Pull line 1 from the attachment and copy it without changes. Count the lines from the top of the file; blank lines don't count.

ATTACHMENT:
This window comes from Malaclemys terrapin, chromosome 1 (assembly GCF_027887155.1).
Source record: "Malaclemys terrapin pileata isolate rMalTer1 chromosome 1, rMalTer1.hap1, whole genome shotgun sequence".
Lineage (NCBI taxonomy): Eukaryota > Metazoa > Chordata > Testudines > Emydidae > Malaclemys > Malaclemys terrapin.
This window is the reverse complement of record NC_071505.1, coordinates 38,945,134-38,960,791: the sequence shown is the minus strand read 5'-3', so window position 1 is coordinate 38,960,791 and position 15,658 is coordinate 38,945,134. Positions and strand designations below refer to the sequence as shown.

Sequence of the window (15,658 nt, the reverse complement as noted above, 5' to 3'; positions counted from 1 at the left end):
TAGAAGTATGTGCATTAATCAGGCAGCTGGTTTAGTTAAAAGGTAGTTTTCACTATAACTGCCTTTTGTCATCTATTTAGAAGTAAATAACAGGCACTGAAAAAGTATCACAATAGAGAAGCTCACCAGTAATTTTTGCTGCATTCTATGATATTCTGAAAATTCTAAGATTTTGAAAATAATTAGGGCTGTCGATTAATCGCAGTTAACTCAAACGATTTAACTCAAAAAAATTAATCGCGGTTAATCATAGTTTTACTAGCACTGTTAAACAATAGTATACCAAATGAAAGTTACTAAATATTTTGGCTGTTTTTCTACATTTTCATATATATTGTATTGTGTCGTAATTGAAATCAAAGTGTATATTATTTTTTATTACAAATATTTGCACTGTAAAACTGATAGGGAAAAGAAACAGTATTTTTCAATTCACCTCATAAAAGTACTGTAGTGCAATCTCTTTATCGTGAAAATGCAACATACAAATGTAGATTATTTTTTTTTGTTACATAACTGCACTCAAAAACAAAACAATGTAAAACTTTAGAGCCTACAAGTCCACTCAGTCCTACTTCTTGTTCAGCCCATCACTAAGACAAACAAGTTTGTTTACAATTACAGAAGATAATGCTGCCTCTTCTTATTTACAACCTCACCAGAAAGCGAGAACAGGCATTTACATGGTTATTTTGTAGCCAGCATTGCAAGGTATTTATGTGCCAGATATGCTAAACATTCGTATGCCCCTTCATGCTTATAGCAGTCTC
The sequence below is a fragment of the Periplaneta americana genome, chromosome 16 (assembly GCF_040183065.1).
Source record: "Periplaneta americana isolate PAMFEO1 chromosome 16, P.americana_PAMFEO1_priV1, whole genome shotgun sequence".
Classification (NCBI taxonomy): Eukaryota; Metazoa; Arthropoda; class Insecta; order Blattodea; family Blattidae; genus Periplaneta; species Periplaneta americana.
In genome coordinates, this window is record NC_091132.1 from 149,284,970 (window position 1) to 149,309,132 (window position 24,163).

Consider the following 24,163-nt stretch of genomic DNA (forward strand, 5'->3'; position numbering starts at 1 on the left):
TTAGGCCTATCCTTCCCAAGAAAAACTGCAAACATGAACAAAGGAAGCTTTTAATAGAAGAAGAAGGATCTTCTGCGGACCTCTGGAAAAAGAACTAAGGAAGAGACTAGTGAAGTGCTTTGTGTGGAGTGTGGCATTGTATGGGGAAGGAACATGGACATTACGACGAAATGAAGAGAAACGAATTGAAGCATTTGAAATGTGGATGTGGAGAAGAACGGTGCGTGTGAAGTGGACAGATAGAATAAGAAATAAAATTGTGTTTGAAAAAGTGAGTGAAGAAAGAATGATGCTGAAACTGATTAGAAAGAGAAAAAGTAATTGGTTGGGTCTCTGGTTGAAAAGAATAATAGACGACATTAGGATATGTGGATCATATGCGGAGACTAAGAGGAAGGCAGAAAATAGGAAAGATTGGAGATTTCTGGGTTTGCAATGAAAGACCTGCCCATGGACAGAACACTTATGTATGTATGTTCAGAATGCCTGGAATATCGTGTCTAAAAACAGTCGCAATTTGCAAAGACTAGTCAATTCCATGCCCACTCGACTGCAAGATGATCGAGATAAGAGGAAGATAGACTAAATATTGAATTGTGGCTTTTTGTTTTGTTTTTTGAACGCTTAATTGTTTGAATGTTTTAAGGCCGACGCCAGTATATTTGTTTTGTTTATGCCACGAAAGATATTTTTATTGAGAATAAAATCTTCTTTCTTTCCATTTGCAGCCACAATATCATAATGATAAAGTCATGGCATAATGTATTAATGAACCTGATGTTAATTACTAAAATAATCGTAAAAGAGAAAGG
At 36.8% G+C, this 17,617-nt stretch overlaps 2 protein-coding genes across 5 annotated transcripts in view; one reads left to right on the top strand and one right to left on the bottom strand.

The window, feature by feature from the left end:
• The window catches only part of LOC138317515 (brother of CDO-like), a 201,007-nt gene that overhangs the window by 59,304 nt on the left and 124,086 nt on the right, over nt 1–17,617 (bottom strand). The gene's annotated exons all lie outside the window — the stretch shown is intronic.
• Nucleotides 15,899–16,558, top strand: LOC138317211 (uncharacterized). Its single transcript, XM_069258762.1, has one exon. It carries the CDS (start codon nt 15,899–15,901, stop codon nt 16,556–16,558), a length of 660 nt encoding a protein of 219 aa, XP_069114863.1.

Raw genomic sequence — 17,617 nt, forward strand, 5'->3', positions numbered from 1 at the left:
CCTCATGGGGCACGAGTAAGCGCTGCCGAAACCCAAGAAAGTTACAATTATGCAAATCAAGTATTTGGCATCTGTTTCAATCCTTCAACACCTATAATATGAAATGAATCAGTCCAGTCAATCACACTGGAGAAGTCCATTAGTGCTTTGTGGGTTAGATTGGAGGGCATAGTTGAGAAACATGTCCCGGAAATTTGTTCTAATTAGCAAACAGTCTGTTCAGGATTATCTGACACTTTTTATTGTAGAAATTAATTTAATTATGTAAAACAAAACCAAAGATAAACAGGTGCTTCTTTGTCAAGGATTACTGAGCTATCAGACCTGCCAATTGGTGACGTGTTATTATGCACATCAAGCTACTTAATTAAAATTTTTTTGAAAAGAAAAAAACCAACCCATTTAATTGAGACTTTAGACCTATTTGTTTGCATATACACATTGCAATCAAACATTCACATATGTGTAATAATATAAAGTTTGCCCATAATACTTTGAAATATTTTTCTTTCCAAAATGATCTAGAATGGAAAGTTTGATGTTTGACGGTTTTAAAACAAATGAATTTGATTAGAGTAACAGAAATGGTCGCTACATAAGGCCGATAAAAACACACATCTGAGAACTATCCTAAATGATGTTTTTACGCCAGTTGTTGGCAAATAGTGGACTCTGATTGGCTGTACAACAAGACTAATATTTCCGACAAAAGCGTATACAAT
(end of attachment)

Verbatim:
This window comes from Malaclemys terrapin, chromosome 1 (assembly GCF_027887155.1).